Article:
A diagnosis of melanoma is bad enough. Unfortunately, folks with mucosal melanoma have an even more difficult time. Here's a review of two articles:
This report (Jan 2017): Evaluation of response to nivo or ipi/nivo in Cutaneous and Mucosal Melanoma Notes ~ 889 patients who received nivolumab monotherapy in clinical studies, including phase III trials; 86 (10%) had mucosal melanoma and 665 (75%) had cutaneous melanoma. Data were also pooled for patients who received nivolumab combined with ipilimumab (n = 35, mucosal melanoma; n = 326, cutaneous melanoma). Among patients who received nivolumab monotherapy, median progression-free survival was 3.0 months and 6.2 months for mucosal and cutaneous melanoma, with objective response rates of 23.3% and 40.9%, respectively. Median progression-free survival in patients treated with nivolumab combined with ipilimumab was 5.9 months and 11.7 months for mucosal and cutaneous melanoma, with objective response rates of 37.1% and 60.4%, respectively.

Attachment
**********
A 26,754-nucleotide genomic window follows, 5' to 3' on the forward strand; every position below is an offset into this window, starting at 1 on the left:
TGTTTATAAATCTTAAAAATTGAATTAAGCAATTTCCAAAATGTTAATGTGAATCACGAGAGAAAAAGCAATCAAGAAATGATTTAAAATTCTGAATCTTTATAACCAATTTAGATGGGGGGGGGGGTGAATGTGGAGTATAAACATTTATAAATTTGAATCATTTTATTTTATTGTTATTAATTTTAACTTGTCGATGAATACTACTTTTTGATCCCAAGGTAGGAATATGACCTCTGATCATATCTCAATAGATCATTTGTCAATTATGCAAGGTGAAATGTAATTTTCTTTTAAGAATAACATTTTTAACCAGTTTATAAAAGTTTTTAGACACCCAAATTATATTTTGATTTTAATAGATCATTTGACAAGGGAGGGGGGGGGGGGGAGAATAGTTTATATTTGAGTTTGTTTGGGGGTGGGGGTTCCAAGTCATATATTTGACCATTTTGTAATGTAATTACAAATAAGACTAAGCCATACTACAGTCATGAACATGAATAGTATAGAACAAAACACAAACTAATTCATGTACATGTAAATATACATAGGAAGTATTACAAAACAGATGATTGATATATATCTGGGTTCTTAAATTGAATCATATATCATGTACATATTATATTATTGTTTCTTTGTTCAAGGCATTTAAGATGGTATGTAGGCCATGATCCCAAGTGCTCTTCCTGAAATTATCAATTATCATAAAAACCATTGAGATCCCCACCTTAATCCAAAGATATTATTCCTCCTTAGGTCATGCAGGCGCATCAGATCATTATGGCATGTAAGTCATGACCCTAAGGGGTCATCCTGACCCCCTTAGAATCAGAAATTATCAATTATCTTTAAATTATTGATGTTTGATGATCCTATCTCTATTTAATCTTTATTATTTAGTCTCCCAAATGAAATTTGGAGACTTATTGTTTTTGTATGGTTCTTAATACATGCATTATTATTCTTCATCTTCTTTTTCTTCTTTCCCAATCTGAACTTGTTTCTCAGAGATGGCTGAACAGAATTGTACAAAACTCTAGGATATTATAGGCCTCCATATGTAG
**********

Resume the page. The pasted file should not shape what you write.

So...according to these studies: Folks with mucosal melanoma who were given nivo alone had an objective response rate of 23% (cutaneous melanoma = 40%). Those with mucosal melanoma given the ipi/nivo combo had a 37% objective response rate (cutaneous = 60%). With pembro, folks with mucosal mel not previously treated with ipi the ORR was 19%. Those with prior ipi had a response rate of 15% to pembro. (Generally the ORR of patients with cutaneous mel treated with pembro was 33%.)
In the end, folks with cutaneous melanoma can respond to nivo (Opdivo) or pembro (Keytruda) alone (and those responses can be durable). However, it seems the response rate to the ipi/nivo combo is much better...though none of the response rates are as high as those that can be attained for cutaneous melanoma patients. Hang in there, ratties. Wishing you all my best. - c